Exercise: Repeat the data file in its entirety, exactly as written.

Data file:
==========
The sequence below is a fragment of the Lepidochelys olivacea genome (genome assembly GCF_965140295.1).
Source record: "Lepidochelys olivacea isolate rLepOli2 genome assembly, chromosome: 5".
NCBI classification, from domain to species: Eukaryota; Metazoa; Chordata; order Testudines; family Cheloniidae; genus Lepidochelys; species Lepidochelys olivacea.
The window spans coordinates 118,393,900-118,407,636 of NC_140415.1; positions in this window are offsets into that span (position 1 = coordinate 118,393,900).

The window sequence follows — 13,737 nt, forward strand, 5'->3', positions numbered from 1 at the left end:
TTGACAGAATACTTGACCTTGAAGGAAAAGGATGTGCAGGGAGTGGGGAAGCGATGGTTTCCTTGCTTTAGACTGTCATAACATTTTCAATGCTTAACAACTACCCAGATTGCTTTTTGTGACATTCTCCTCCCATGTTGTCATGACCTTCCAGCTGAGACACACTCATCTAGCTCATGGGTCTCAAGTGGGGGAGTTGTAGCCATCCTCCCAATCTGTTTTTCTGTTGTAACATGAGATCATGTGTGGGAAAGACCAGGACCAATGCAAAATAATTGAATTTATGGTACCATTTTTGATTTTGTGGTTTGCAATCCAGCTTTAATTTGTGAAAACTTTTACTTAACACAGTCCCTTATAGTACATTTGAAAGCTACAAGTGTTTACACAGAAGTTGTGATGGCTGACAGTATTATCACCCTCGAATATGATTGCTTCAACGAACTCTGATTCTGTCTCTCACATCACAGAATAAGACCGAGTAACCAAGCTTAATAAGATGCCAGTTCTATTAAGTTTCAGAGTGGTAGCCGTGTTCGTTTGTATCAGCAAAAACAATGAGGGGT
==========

The sequence below is a fragment of the Lepidochelys olivacea genome (genome assembly GCF_965140295.1).
Source record: "Lepidochelys olivacea isolate rLepOli2 genome assembly, chromosome: 5".
NCBI classification, from domain to species: Eukaryota; Metazoa; Chordata; order Testudines; family Cheloniidae; genus Lepidochelys; species Lepidochelys olivacea.
The window spans coordinates 118,393,900-118,407,636 of NC_140415.1; positions in this window are offsets into that span (position 1 = coordinate 118,393,900).

The window sequence follows — 13,737 nt, forward strand, 5'->3', positions numbered from 1 at the left end:
TTGACAGAATACTTGACCTTGAAGGAAAAGGATGTGCAGGGAGTGGGGAAGCGATGGTTTCCTTGCTTTAGACTGTCATAACATTTTCAATGCTTAACAACTACCCAGATTGCTTTTTGTGACATTCTCCTCCCATGTTGTCATGACCTTCCAGCTGAGACACACTCATCTAGCTCATGGGTCTCAAGTGGGGGAGTTGTAGCCATCCTCCCAATCTGTTTTTCTGTTGTAACATGAGATCATGTGTGGGAAAGACCAGGACCAATGCAAAATAATTGAATTTATGGTACCATTTTTGATTTTGTGGTTTGCAATCCAGCTTTAATTTGTGAAAACTTTTACTTAACACAGTCCCTTATAGTACATTTGAAAGCTACAAGTGTTTACACAGAAGTTGTGATGGCTGACAGTATTATCACCCTCGAATATGATTGCTTCAACGAACTCTGATTCTGTCTCTCACATCACAGAATAAGACCGAGTAACCAAGCTTAATAAGATGCCAGTTCTATTAAGTTTCAGAGTGGTAGCCGTGTTCGTTTGTATCAGCAAAAACAATGAGGGGT